The April 6 Youth Movement, an umbrella group of mostly secular-leaning politicians who were deeply involved in the uprising, formally supported Morsi against Shafiq. But this week they also set up a website called the "Morsi Meter" to measure the new president's success in meeting his campaign promises. So far, the meter reads: "Promises that have been achieved: 0 out of 64." The website has the promises grouped in three categories: Security, traffic, and bread.
These are the sort of tangible, difficult to deliver things that millions of Egyptians are looking towards.
Crime has risen in the past year-and-a-half, on the one hand, while a corrupt police force that relies on torture to obtain confessions from alleged criminals remains on the beat. Millions of Egyptians rely on government-subsidized bread to survive – the Egyptian government is the largest wheat buyer in the world – and the size and quality of Egypt's subsidized loaves has declined in recent years. Where the money will come from to turn that situation around remains uncertain. At the time of Egypt's uprising, the country's foreign reserves stood at $36 billion. Today, they are around $15 billion.
Egypt remains without a constitution, and its rules are now a hodgepodge of the Mubarak-era constitution and a series of constitutional amendments issued by SCAF since February of 2011. A constitutional assembly packed with Islamists and appointed by the now dissolved parliament, which the Muslim Brotherhood and allies from the Islamist Al Nour party dominated, is still technically in control of the process, and is scheduled to meet on Saturday. But an Egyptian court is set to rule on the constitutionality of the assembly itself on Sept. 4. The court could well dissolve the grouping, a move that would probably be backed by the senior officers, who have indicated they would like to control the drafting process.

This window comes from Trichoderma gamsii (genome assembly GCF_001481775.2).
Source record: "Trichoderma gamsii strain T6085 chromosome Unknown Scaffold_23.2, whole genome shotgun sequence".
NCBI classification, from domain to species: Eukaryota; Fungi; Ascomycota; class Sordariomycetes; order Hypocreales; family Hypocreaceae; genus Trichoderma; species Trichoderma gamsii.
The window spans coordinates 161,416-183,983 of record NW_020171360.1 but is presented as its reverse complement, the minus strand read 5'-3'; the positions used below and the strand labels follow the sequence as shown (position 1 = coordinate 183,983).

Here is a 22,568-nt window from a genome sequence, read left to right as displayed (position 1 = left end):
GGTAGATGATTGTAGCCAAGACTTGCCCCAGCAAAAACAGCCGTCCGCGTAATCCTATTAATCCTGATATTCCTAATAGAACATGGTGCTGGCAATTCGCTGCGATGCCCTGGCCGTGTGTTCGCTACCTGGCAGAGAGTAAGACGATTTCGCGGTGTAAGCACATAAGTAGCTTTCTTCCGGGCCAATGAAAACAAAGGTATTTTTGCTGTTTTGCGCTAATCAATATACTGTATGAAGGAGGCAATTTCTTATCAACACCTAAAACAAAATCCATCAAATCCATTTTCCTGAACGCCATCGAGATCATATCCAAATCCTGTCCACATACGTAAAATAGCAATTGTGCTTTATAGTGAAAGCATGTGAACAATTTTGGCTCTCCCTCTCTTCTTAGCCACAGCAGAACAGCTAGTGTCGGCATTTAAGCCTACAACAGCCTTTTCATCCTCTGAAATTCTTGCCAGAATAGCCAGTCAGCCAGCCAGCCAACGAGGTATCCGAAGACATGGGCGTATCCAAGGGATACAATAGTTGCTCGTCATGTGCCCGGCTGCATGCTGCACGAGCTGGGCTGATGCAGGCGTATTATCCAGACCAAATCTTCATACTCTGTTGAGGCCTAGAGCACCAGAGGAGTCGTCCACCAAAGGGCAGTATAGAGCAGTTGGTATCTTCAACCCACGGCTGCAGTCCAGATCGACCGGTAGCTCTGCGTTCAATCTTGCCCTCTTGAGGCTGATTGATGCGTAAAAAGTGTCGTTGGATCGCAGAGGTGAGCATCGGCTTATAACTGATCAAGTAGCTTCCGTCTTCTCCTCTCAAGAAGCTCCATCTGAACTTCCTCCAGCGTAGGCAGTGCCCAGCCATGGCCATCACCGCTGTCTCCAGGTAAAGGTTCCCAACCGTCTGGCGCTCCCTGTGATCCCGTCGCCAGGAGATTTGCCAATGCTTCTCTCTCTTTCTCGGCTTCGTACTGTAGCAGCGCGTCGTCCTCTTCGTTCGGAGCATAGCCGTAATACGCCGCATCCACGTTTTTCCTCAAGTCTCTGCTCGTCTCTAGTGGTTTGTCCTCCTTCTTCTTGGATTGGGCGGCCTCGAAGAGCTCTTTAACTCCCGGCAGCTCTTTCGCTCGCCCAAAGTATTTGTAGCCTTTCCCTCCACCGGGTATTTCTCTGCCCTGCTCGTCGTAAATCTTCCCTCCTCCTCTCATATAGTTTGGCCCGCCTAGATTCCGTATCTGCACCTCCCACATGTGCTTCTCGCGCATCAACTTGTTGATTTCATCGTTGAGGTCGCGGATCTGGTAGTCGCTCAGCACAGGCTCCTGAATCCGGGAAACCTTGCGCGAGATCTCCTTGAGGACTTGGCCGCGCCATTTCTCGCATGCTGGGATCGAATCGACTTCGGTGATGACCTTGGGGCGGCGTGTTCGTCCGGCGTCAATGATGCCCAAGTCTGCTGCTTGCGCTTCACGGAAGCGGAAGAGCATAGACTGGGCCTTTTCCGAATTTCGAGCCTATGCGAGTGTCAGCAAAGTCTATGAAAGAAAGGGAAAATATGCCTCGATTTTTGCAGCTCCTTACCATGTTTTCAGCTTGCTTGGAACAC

The military's most recent declaration contains a vaguely worded statement that gives the military the power to dissolve the group if it "encounters obstacles that prevent it from completing its work," which effectively gives it a veto over the whole process even if the court rules to leave the body in place.
Finally, there are the questions of new elections. For now, there are three effective independent branches of government: the president, the courts (packed as they are with Mubarak-era appointees) and the military council, likewise a manifestation of the old regime. If and when a new constitution is written, new parliamentary elections will be held (assuming the courts don't throw another curve ball and overturn their earlier decision). And after that, the military has indicated it would like fresh presidential elections. If so, Morsi may end up with less than a year on the job, rather than a full term.
The political clock is ticking in Egypt. Though measuring presidents on their first hundred days is an American practice popular with journalists and pundits, but rarely truly indicative of how a presidency will play out, in the Egyptian case it's probably apt. President Morsi may not have much more time than that.